Published On: Wed, Apr 19th, 2017

MP Connor: “Sometimes you really get what you asked for”

Integrity Chamber back on the agenda

GREAT BAY – Integrity remains high on the government’s list of priorities, Prime Minister William Marlin said yesterday afternoon during a central committee meeting about the looming instruction from the kingdom to establish an Integrity Chamber, but not everybody in Parliament was convinced.

“Sometimes you really get what you asked for,” MP Claret Connor observed after noting that the government had not followed up on the motion of January 30 to present a plan of approach for tackling integrity issues.

“We have nobody to blame but ourselves,” MP Perry Geerlings noted. The ruling of the constitutional court (that downed the Integrity Chamber ordinance last year – ed.) gave us some pointers. “Why has the government put aside these issues? What prevented us from doing something instead of sitting still? Why did it go silent? The ruling was an opportunity to stay a few steps ahead of the Dutch. Why didn’t that happen?”

Geerlings said that he has his doubts about the effect of an Integrity Chamber. “But we all agreed to go along with it. You cannot just put it aside. It is better to sit with partners and to find a solution together.”

And what is the issue with the appointment of the Dutch quartermaster anyway? Geerlings wanted to know. “He just comes here to do what he has to do. That confuses me. And what also confuses me is the agenda of the Dutch. What is it? It has always been about economic advantages. If we all agree that we have integrity issues then let’s handle them.”

Not everyone was so critical towards the government. MP Frans Richardson spoke about the need for mutual respect, saying that the country has already checks and balances in place. He also criticizes the overpowering attitude of the Dutch: “We are supposed to be equal partners in the kingdom.”

MP Drs. Rodolphe Samuel suggested that the government goes back to the plans for the Integrity Bureau that were abandoned once the suggestion for the establishment of an Integrity Chamber emerged from the integrity report of the Wit Committee.

“We have to come with our own thing if we don’t like what Minister Plasterk wants,” he said. “But if we don’t put anything on the table all we have to talk about is the Integrity Chamber of Minister Plasterk.”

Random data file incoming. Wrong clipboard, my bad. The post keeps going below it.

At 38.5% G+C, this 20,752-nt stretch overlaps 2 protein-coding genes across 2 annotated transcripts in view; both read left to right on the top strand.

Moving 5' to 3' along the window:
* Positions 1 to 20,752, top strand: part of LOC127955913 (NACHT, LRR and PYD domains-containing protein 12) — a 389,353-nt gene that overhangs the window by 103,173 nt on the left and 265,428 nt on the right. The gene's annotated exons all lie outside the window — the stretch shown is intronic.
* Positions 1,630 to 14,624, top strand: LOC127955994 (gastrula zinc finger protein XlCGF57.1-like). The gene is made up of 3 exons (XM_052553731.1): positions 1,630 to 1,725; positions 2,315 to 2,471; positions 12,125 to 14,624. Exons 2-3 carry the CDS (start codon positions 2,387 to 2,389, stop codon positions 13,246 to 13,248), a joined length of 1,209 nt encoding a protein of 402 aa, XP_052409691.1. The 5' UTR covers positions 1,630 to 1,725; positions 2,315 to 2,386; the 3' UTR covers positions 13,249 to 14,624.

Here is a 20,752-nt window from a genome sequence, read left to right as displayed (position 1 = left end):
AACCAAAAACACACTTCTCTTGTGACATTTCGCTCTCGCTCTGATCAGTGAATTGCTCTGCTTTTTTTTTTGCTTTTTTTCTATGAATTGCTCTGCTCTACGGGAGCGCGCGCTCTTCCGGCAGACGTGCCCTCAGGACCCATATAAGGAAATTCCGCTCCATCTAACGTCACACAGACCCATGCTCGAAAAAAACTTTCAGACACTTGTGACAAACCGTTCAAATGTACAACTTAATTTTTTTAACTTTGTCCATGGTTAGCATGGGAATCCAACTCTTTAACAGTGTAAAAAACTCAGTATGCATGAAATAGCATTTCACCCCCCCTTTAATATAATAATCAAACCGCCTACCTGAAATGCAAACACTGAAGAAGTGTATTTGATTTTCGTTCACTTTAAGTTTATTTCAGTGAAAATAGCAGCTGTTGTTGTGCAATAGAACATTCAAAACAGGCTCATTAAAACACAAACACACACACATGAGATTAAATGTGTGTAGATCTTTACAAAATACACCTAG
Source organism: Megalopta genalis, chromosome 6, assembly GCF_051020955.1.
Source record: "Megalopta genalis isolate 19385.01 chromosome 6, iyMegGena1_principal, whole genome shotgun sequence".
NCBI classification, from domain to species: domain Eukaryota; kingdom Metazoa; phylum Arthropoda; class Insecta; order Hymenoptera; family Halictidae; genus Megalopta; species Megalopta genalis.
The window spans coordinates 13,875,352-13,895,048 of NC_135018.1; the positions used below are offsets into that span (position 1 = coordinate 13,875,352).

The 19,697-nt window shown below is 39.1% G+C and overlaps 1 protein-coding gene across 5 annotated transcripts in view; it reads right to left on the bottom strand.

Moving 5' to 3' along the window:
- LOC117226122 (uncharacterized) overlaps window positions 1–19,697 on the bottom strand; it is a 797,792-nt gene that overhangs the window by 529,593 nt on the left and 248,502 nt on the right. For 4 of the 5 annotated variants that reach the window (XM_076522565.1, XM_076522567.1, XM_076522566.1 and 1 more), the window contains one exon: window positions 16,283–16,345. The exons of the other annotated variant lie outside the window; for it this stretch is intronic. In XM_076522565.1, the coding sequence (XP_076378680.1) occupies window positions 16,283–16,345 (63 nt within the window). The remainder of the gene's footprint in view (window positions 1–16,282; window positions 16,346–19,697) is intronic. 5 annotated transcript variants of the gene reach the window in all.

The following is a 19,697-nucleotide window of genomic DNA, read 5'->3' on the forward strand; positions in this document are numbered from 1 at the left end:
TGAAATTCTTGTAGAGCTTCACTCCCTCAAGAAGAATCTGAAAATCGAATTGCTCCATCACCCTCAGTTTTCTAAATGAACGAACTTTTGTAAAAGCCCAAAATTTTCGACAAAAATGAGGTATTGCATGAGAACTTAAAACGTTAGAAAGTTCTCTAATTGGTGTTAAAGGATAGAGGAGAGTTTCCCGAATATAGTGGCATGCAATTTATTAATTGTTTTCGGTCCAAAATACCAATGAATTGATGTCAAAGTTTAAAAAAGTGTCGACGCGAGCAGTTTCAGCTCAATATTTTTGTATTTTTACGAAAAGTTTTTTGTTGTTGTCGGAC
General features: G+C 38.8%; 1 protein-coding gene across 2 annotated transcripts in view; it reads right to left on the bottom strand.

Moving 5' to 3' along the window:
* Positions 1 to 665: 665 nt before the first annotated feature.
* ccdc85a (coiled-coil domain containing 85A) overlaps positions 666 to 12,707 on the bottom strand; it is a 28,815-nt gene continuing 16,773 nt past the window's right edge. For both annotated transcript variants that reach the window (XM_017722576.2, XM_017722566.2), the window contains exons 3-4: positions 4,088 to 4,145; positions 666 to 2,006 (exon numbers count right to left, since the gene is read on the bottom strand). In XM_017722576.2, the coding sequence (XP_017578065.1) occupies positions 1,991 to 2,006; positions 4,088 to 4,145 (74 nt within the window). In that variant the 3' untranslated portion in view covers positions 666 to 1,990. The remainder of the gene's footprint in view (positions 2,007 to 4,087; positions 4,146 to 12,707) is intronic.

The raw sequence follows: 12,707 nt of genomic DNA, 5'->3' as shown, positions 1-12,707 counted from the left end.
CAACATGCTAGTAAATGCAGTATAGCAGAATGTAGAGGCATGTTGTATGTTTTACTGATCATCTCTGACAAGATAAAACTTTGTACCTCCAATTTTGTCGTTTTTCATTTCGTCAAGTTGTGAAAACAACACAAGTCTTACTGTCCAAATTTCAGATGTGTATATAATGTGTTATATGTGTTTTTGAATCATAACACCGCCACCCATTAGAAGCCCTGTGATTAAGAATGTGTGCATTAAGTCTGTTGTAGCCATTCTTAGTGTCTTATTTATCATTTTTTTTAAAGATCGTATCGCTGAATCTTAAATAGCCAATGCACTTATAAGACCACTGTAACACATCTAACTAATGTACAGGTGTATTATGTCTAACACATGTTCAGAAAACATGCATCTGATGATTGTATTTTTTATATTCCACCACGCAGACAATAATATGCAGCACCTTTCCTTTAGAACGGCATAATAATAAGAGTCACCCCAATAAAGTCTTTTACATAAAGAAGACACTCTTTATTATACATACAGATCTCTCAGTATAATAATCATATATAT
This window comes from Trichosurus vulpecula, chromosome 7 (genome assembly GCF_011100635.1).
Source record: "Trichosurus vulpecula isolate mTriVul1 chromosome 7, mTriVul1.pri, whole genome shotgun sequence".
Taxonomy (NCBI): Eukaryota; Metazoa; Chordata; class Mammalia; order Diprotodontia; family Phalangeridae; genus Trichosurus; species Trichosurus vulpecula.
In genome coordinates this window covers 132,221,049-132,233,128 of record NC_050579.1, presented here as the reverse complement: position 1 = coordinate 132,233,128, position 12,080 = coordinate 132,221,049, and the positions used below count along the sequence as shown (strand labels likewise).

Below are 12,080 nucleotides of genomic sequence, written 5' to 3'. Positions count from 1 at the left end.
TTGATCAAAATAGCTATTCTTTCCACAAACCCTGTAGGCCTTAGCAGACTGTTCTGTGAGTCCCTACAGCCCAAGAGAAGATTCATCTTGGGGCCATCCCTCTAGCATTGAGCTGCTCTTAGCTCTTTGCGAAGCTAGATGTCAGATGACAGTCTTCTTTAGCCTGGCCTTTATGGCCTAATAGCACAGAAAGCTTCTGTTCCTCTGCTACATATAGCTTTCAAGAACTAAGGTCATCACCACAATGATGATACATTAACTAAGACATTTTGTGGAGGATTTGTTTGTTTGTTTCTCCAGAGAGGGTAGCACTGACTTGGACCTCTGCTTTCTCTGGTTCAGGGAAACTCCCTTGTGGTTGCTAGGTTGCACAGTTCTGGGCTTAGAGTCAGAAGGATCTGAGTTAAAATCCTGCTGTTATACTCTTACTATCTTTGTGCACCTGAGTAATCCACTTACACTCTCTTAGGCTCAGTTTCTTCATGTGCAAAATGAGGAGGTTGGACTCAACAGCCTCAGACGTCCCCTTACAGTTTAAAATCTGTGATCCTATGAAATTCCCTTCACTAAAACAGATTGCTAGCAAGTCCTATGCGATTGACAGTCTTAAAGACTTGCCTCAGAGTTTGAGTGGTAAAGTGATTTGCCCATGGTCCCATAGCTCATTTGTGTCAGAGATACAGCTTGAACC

Samuel went on to express his doubts about the integrity reports. “I haven’t seen any of the authors of these reports in Parliament to answer questions. We should debate the contents of these reports, not just look at the recommendations,” he said. “Now we are dealing with an Integrity Chamber based on hearsay. Are these reports scientific, are they strong enough?”

As an introduction to the meeting, Prime Minister William Marlin recounted what had happened since his meeting with Minister Plasterk in Aruba in March.

Marlin said that St. Maarten had followed the agreement laid down in a protocol on May 24, 2015 to the letter, but when he asked Plasterk why the Netherlands had not appointed a quartermaster before the deadline of July 1, 2015, the minister told him that he did not know.

“His advisors were there,” Marlin said. “And they knew it all along. This was part of their game plan. They did not want to become an accomplice to the Integrity Chamber legislation.
Marlin said that the government does not feel that the Integrity Chamber is “something we have to rush into,” adding that “the Dutch are hell-bent on not helping us but on keeping the country hostage.”

Marlin revealed that his meeting with Prime Minister Mark Rutte ahead of the Kingdom Council of Ministers meeting where the instruction was approved lasted all nine minutes.

“It was a hostile discussion, not a discussion between two prime ministers of the kingdom. He did not want to listen or reason. Basically he said, I am sick and tired of St. Maarten. The Integrity Chamber will come whether St. Maarten likes it or not. And if you don’t like it, get out of the kingdom.”

Marlin said that this ended the conversation. The first draft of the appeal against the decision of the Kingdom Council of Ministers is ready and the final text will soon go to the Council of State.

“It is not my call, but I have no problem leaving the kingdom if that is what has to happen,” Marlin concluded.